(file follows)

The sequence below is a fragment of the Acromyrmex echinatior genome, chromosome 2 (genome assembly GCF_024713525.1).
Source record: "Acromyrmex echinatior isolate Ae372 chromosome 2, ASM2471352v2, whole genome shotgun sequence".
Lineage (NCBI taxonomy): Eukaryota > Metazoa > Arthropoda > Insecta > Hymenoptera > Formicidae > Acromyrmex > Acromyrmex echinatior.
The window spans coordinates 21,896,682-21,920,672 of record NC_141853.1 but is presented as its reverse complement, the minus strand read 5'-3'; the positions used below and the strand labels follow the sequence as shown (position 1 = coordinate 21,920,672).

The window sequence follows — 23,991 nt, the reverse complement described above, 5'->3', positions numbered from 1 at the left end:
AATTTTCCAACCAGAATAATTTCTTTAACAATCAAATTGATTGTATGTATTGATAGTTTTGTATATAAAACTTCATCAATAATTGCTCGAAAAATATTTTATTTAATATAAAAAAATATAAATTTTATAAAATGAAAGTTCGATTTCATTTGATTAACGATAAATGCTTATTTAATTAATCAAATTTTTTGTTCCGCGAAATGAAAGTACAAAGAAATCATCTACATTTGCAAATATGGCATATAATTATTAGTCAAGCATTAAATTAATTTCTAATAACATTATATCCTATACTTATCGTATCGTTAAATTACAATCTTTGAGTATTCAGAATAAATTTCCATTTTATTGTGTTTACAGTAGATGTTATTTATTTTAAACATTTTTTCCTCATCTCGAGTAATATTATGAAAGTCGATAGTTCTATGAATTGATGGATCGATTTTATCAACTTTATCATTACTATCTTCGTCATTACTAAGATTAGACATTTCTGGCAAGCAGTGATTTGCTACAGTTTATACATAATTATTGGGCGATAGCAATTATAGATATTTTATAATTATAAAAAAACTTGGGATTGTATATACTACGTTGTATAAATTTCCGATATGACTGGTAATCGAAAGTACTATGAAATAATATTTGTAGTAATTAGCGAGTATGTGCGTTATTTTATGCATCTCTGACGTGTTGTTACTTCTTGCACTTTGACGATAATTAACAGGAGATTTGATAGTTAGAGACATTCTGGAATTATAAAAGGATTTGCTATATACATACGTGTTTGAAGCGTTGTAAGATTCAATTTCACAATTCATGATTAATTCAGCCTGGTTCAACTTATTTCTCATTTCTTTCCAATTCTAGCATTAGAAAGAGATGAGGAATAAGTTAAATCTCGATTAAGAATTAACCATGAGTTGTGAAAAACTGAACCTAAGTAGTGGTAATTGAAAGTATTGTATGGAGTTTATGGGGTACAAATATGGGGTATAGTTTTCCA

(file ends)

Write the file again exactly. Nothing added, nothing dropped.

The sequence below is a fragment of the Acromyrmex echinatior genome, chromosome 2 (genome assembly GCF_024713525.1).
Source record: "Acromyrmex echinatior isolate Ae372 chromosome 2, ASM2471352v2, whole genome shotgun sequence".
Lineage (NCBI taxonomy): Eukaryota > Metazoa > Arthropoda > Insecta > Hymenoptera > Formicidae > Acromyrmex > Acromyrmex echinatior.
The window spans coordinates 21,896,682-21,920,672 of record NC_141853.1 but is presented as its reverse complement, the minus strand read 5'-3'; the positions used below and the strand labels follow the sequence as shown (position 1 = coordinate 21,920,672).

The window sequence follows — 23,991 nt, the reverse complement described above, 5'->3', positions numbered from 1 at the left end:
AATTTTCCAACCAGAATAATTTCTTTAACAATCAAATTGATTGTATGTATTGATAGTTTTGTATATAAAACTTCATCAATAATTGCTCGAAAAATATTTTATTTAATATAAAAAAATATAAATTTTATAAAATGAAAGTTCGATTTCATTTGATTAACGATAAATGCTTATTTAATTAATCAAATTTTTTGTTCCGCGAAATGAAAGTACAAAGAAATCATCTACATTTGCAAATATGGCATATAATTATTAGTCAAGCATTAAATTAATTTCTAATAACATTATATCCTATACTTATCGTATCGTTAAATTACAATCTTTGAGTATTCAGAATAAATTTCCATTTTATTGTGTTTACAGTAGATGTTATTTATTTTAAACATTTTTTCCTCATCTCGAGTAATATTATGAAAGTCGATAGTTCTATGAATTGATGGATCGATTTTATCAACTTTATCATTACTATCTTCGTCATTACTAAGATTAGACATTTCTGGCAAGCAGTGATTTGCTACAGTTTATACATAATTATTGGGCGATAGCAATTATAGATATTTTATAATTATAAAAAAACTTGGGATTGTATATACTACGTTGTATAAATTTCCGATATGACTGGTAATCGAAAGTACTATGAAATAATATTTGTAGTAATTAGCGAGTATGTGCGTTATTTTATGCATCTCTGACGTGTTGTTACTTCTTGCACTTTGACGATAATTAACAGGAGATTTGATAGTTAGAGACATTCTGGAATTATAAAAGGATTTGCTATATACATACGTGTTTGAAGCGTTGTAAGATTCAATTTCACAATTCATGATTAATTCAGCCTGGTTCAACTTATTTCTCATTTCTTTCCAATTCTAGCATTAGAAAGAGATGAGGAATAAGTTAAATCTCGATTAAGAATTAACCATGAGTTGTGAAAAACTGAACCTAAGTAGTGGTAATTGAAAGTATTGTATGGAGTTTATGGGGTACAAATATGGGGTATAGTTTTCCA